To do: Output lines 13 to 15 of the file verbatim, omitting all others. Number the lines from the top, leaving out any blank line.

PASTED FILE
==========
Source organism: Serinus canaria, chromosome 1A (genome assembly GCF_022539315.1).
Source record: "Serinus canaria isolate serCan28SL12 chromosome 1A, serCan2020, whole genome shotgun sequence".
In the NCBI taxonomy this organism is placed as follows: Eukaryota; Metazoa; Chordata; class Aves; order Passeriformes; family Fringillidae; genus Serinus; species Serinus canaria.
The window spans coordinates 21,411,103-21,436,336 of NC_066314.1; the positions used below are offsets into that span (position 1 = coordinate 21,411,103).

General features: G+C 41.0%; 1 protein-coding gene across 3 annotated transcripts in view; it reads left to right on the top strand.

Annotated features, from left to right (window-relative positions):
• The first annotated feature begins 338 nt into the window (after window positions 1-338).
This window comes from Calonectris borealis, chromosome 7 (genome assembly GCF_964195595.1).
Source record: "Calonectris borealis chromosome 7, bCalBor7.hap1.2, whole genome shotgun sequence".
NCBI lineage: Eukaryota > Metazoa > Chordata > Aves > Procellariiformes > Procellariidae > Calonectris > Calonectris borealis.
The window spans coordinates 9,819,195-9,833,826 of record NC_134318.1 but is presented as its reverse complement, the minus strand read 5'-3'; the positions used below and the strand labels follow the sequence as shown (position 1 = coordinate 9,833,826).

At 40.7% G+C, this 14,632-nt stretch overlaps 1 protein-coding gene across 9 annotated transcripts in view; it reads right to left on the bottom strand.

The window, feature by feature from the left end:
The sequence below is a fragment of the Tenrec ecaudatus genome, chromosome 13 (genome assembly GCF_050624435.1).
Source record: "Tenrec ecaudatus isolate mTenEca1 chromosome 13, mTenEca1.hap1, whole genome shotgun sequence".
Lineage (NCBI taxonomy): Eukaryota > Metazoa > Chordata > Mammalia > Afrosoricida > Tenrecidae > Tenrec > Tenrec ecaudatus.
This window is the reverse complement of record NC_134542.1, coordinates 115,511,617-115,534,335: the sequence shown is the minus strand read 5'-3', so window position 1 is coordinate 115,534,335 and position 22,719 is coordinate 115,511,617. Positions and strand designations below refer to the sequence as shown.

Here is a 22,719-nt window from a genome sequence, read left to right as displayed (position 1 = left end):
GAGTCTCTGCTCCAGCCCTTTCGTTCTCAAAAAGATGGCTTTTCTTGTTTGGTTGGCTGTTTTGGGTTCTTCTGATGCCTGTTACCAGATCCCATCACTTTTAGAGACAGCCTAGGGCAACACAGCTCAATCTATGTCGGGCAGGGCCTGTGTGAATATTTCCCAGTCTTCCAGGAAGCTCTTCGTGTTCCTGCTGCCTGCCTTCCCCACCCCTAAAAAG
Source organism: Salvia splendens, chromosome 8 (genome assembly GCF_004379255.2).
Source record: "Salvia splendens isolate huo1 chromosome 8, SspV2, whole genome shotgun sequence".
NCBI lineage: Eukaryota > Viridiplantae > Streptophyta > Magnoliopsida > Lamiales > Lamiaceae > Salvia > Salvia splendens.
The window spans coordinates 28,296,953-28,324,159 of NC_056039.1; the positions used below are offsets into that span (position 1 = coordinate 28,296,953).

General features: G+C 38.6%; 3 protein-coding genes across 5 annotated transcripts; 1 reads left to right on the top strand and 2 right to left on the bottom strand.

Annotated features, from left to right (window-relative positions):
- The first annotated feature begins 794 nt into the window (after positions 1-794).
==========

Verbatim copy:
The window, feature by feature from the left end:
The sequence below is a fragment of the Tenrec ecaudatus genome, chromosome 13 (genome assembly GCF_050624435.1).
Source record: "Tenrec ecaudatus isolate mTenEca1 chromosome 13, mTenEca1.hap1, whole genome shotgun sequence".